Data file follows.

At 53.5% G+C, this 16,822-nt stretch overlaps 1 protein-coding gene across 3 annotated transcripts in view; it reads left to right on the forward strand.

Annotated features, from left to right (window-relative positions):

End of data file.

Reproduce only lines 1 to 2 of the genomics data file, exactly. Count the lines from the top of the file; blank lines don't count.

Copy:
At 53.5% G+C, this 16,822-nt stretch overlaps 1 protein-coding gene across 3 annotated transcripts in view; it reads left to right on the forward strand.

Annotated features, from left to right (window-relative positions):